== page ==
“The mysterious publisher William Smith Williams has always been the unsung hero of the Brontë Story. Not only did he discover Jane Eyre, he was Charlotte Brontë’s friend and supporter. In a fascinating book Smith Williams is at last brought to life thanks to the forensic skills of his great, great nephew.” Rebecca Fraser. The book tells the revealing story of Charlotte Brontë’s relationship with William Smith Williams who, as the Reader at her publisher Smith, Elder & Co, recognised her genius. But, who was he? William was a radical Victorian, friend to many of the giants of 19th century art and literature: Thackeray, Thomas Carlyle, Elizabeth Gaskell, George Eliot and the Rossettis. Through him we gain an insight into the world of publishing, the art and science of lithography and the controversial thinking of John Ruskin on women’s education, politics and economics. He was a family man and, with his wife Margaret, produced a line of remarkable progeny.Whence had he come and wither did he go? Charles Dickens and George Meredith were also publishers’ readers and their stories are well known, but what of William Smith Williams?I was spurred on my quest by words from a letter his brother in law, Robert Hill, wrote on his death: ‘There were complementary notices of his death in nearly all the papers. Nobody could have been more universally beloved or respected than he was.’ I read the obituaries and they were indeed full of praise and affection. One sentence in the Publishers Circular in particular caught my attention: ‘The truth is that Mr Williams’ previous education had fitted him to be a judge of good work, and he was singularly fair and unbiased.’ I had to discover what this ‘previous education’ had been, but also what else he had done to merit such fulsome praise and, indeed, who were those people who loved and respected him. I found a true Renaissance man as at home with art as with literature, with science as with politics. His childhood had been spent in the crowded courts bordering London’s Strand. He was orphaned at age fourteen and then largely self educated. He was an apprentice publisher and then a lithographer before joining Smith, Elder. He wrote a poem in praise of John Keats and presented a paper to the Society of Arts on Lithography. Following his all too few years of friendship with Charlotte Bronte, he mentored many other writers. One such, Frederick Wicks, wrote this if him:‘Thrusting back his massive growth of white hair, he would clasp his hands nervously in thought before delivering his opinion, and then would follow in short, pregnant sentences a perfect flood of light upon the matter in hand. He was never content with general commendation and approval, but always gave good, sound reasons and sufficient cause for all he thought. Among the many pregnant phrases that fell to my lot was one of extraordinary value as a check to the exuberance of youth. “You need,” he said, “restraint – not that which checks, but that which guides the literary faculty.”’He edited the 1861 Selections of the Writings of John Ruskin and then supported Ruskin in the publication of his works on political economy. He is buried in Kensal Green cemetery with his wife, one son and two daughters and son in law celebrated portrait painter, Cato Lowes Dickinson under a memorial designed by AC Gill. His daughter, Anna, was a celebrated concert soprano. One grandson, Sir Arthur Lowes Dickinson, was a founding partner of Price Waterhouse in the USA, another, Goldie Lowes Dickinson, was one of the thinkers behind the League of Nations.About the author: Following a career with Price Waterhouse and in the charity sector, I was awarded a First Class Degree in Humanities by Exeter University and then an MA in Professional Writing by University College Falmouth. My first two books were published by The History Press. An article on my research into William Smith Williams was published in Bronte Studies.

£9.95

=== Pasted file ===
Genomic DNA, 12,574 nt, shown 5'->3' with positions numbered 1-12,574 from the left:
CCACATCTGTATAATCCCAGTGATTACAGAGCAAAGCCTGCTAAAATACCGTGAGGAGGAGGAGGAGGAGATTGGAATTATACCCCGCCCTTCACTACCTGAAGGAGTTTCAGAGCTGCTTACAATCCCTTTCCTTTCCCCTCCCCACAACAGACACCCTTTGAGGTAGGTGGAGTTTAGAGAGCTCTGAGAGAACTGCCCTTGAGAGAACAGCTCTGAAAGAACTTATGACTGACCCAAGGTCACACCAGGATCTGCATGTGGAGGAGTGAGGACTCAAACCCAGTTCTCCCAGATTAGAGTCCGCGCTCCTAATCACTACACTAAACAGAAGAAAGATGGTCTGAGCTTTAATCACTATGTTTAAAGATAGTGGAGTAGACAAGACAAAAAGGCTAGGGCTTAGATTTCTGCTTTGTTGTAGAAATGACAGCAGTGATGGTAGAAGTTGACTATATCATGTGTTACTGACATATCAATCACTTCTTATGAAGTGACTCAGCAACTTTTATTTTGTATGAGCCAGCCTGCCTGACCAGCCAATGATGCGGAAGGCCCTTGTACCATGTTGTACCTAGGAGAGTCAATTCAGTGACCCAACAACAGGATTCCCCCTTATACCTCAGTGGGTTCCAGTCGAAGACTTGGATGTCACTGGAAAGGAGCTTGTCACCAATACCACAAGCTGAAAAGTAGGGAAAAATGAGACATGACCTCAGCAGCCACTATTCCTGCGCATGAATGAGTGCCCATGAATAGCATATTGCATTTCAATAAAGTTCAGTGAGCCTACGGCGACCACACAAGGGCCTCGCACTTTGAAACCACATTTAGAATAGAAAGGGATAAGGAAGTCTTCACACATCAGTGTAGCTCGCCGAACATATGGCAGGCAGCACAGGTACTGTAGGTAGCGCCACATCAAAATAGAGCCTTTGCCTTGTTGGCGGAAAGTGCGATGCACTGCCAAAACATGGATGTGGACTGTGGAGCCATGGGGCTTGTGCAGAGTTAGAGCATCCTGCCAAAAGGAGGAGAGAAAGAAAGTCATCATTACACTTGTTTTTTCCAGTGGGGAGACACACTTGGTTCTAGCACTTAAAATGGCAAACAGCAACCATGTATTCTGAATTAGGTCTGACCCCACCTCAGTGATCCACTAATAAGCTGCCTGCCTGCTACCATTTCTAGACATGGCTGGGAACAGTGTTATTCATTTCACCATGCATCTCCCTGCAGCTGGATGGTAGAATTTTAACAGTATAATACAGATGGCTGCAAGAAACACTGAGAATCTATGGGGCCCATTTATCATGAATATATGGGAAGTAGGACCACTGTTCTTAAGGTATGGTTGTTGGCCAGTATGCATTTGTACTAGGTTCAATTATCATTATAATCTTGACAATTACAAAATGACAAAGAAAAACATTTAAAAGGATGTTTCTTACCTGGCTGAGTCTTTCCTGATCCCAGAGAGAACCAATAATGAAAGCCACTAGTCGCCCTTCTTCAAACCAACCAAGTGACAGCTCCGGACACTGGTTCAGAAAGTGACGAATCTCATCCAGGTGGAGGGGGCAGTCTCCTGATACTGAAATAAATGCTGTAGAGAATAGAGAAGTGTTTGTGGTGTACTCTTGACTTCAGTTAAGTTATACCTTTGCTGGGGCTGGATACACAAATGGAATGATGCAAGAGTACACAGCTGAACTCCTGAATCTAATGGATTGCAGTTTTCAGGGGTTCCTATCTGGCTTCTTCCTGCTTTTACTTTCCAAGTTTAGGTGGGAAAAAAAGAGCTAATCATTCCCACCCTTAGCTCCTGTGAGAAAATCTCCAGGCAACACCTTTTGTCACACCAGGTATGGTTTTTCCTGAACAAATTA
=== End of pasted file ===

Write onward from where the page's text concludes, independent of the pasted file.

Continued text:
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“The mysterious publisher William Smith Williams has always been the unsung hero of the Brontë Story. Not only did he discover Jane Eyre, he was Charlotte Brontë’s friend and supporter. In a fascinating book Smith Williams is at last brought to life thanks to the forensic skills of his great, great nephew.” Rebecca Fraser. The book tells the revealing story of Charlotte Brontë’s relationship with William Smith Williams who, as the Reader at her publisher Smith, Elder & Co, recognised her genius. But, who was he? William was a radical Victorian, friend to many of the giants of 19th century art and literature: Thackeray, Thomas Carlyle, Elizabeth Gaskell, George Eliot and the Rossettis. Through him we gain an insight into the world of publishing, the art and science of lithography and the controversial thinking of John Ruskin on women’s education, politics and economics. He was a family man and, with his wife Margaret, produced a line of remarkable progeny.Whence had he come and wither did he go? Charles Dickens and George Meredith were also publishers’ readers and their stories are well known, but what of William Smith Williams?I was spurred on my quest by words from a letter his brother in law, Robert Hill, wrote on his death: ‘There were complementary notices of his death in nearly all the papers. Nobody could have been more universally beloved or respected than he was.’ I read the obituaries and they were indeed full of praise and affection. One sentence in the Publishers Circular in particular caught my attention: ‘The truth is that Mr Williams’ previous education had fitted him to be a judge of good work, and he was singularly fair and unbiased.’ I had to discover what this ‘previous education’ had been, but also what else he had done to merit such fulsome praise and, indeed, who were those people who loved and respected him. I found a true Renaissance man as at home with art as with literature, with science as with politics. His childhood had been spent in the crowded courts bordering London’s Strand. He was orphaned at age fourteen and then largely self educated. He was an apprentice publisher and then a lithographer before joining Smith, Elder. He wrote a poem in praise of John Keats and presented a paper to the Society of Arts on Lithography. Following his all too few years of friendship with Charlotte Bronte, he mentored many other writers. One such, Frederick Wicks, wrote this if him:‘Thrusting back his massive growth of white hair, he would clasp his hands nervously in thought before delivering his opinion, and then would follow in short, pregnant sentences a perfect flood of light upon the matter in hand. He was never content with general commendation and approval, but always gave good, sound reasons and sufficient cause for all he thought. Among the many pregnant phrases that fell to my lot was one of extraordinary value as a check to the exuberance of youth. “You need,” he said, “restraint – not that which checks, but that which guides the literary faculty.”’He edited the 1861 Selections of the Writings of John Ruskin and then supported Ruskin in the publication of his works on political economy. He is buried in Kensal Green cemetery with his wife, one son and two daughters and son in law celebrated portrait painter, Cato Lowes Dickinson under a memorial designed by AC Gill. His daughter, Anna, was a celebrated concert soprano. One grandson, Sir Arthur Lowes Dickinson, was a founding partner of Price Waterhouse in the USA, another, Goldie Lowes Dickinson, was one of the thinkers behind the League of Nations.About the author: Following a career with Price Waterhouse and in the charity sector, I was awarded a First Class Degree in Humanities by Exeter University and then an MA in Professional Writing by University College Falmouth. My first two books were published by The History Press. An article on my research into William Smith Williams was published in Bronte Studies.